FINRA arbitration is a legal process that results in a legally-binding decision without the need to go to court. FINRA arbitrators are experts in investment fraud, and each year they handle hundreds of cases that result in hundreds of millions of dollars in fines and restitution.
1. You Have Six Years to File Your Arbitration Claim
The “statute of limitations” for seeking to recover fraudulent investment losses through FINRA arbitration is six years. While you don’t want to wait anywhere near this long if you don’t have to, if it has been years since your broker took advantage of you, you could still be entitled to recover your fraudulent losses.
2. If You Win, You Are Entitled to Payment Within 30 Days
If the FINRA arbitrators rule in your favor, you will be entitled to payment within 30 days of the date of the arbitration award. In addition, most FINRA arbitration claims settle, which means that the broker or brokerage firm agrees to compensate the investor for his or her losses.
3. Hiring a Financial Fraud Attorney Isn’t Required, But It Is Strongly Recommended
Although you are not required to hire a FINRA attorney to represent you in arbitration, seeking legal representation is strongly recommended. Not only is the arbitration process intricate and complicated, but you need to be able to prove that you are legally entitled to recover your investment losses.
4. It Can Cost You Nothing Out of Pocket to Hire an Experienced Attorney
At Zamansky, LLC, we typically handle individual investors’ arbitration claims on a contingency-fee basis. This means that our financial interests are fully aligned with yours, and you do not pay anything unless we help you secure financial compensation.
5. FINRA Arbitration is Faster and Less Expensive than Going to Court.
While going to court can take years and will often be prohibitively expensive for individual investors, arbitration provides a faster and less-expensive alternative. Even when a claim goes through the entire arbitration process and to a final hearing, the average time to resolution is about 18 months.
6. About Half of All Arbitration Claims Result in Direct Settlements.
Only a relative small percentage of FINRA arbitration cases – about one in five – go to a final hearing. About half of all investment fraud arbitration claims result in a direct settlement between the parties.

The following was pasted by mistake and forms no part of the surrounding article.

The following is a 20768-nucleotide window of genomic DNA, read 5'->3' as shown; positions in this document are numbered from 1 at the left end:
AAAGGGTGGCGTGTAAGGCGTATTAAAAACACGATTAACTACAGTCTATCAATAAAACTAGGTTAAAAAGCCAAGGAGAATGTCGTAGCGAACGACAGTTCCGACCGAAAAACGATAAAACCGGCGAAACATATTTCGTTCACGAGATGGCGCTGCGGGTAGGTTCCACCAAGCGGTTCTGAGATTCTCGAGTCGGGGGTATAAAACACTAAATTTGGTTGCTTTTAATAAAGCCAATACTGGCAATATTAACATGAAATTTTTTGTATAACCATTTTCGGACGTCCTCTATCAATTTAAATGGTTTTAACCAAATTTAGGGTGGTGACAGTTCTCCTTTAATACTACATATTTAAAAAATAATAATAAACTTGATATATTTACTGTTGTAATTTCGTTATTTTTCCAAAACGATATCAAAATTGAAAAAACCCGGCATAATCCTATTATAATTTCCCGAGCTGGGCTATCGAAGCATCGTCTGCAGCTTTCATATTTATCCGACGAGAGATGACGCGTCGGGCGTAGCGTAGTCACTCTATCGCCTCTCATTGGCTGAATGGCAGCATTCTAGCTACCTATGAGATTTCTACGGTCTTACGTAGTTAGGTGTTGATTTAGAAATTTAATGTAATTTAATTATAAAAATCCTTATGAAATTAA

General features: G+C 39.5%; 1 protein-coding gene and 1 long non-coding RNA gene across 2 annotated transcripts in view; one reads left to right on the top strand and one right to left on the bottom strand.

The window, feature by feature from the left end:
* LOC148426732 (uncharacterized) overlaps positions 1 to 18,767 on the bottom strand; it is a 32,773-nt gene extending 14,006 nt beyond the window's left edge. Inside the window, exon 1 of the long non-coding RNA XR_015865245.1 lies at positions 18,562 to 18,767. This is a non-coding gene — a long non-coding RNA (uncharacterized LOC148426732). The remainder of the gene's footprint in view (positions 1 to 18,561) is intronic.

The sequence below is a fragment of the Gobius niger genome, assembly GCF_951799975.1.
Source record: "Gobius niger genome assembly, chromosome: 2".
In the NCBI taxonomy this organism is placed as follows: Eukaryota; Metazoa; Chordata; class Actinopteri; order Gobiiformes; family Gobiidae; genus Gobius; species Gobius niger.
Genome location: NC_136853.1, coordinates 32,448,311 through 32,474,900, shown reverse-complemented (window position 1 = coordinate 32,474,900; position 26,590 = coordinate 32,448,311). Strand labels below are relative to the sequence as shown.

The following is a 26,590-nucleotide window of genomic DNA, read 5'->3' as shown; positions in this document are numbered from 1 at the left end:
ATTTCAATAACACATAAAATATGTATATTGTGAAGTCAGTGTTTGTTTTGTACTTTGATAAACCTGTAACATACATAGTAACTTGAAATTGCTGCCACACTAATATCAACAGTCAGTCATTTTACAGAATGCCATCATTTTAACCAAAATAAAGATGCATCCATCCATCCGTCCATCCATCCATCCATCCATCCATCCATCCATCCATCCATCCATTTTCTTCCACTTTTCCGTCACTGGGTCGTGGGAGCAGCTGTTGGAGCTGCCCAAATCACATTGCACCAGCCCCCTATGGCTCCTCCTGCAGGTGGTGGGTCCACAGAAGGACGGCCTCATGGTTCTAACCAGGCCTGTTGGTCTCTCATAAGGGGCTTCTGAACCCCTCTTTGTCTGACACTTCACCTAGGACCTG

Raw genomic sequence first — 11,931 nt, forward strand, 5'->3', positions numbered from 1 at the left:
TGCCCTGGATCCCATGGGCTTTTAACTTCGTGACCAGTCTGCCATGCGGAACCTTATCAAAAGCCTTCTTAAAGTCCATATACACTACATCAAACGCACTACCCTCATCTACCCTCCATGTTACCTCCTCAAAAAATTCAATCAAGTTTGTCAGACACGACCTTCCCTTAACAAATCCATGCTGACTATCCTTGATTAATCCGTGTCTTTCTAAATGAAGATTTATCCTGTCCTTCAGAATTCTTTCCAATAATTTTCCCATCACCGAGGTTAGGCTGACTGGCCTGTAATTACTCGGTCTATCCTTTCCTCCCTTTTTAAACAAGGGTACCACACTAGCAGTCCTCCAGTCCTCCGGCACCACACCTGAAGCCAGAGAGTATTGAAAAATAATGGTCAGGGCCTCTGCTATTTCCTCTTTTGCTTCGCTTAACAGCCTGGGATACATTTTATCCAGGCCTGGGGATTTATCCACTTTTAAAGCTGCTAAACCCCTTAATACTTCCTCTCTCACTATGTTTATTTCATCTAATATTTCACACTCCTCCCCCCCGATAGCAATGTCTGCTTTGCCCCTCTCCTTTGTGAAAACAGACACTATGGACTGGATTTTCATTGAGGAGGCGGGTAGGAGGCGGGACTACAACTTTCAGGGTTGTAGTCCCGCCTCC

Frequently-Asked Questions Regarding FINRA
How do I know if I should file for FINRA arbitration with a financial fraud attorney?
As an individual investor, it can be difficult to know whether you have legal grounds to pursue a financial recovery. The best way to determine whether you should file for FINRA arbitration is to discuss your case with an experienced financial fraud attorney. At Zamansky, LLC, our FINRA arbitration attorneys offer free initial consultations, and our attorneys can help you decide whether to pursue a claim.
What are my chances of recovering fraudulent investment losses through FINRA arbitration?
Your chances of receiving an award in arbitration are entirely depending upon the facts of your particular case. As a result, a FINRA arbitration attorney cannot estimate your chances of recovery without speaking with you. However, we can share some statistics that have been published by FINRA:
- From 2012 through 2016, 76 percent of all cases filed resulted in settlements or arbitration awards
- Approximately 80 percent of all FINRA arbitration rewards result in payment to the investor, and FINRA and Congress are both actively considering measures to bolster investors’ ability to recover
- From 2013 through 2017, FINRA arbitrators awarded investors more than $233 million in restitution for fraudulent investment losses
Is FINRA arbitration the same as going to court?
It is often possible to recover financial compensation without going to court. If you have lost money because of a bad broker or financial advisor, you may be eligible to file a FINRA arbitration claim. The FINRA arbitration process is typically quicker and less costly than litigation. In the event that you decide to litigate your case, your FINRA lawyers may be able to settle your lawsuit without going to court.
Are all misrepresentations and omissions grounds for investors to seek financial restitution?
To constitute a violation of Rule 10b-5, a misrepresentation or omission needs to be “material.” This means that it must be something that would impact a reasonable person’s investment decisions. If you relied on inaccurate or incomplete information from your broker or investment advisor when making an investment decision, you might have a claim for actionable financial fraud.
Can an investment broker disclaim his or her obligation to provide suitable investment advice?
Investment brokers’ obligation to provide suitable investment advice exists under FINRA Rule 2111. While brokers will often try to limit their potential liability in their customer contracts as much as possible, the Supplemental Material under Rule 2111 is clear: “A member or associated person [i.e., a broker or brokerage firm] cannot disclaim any responsibilities under the suitability rule.”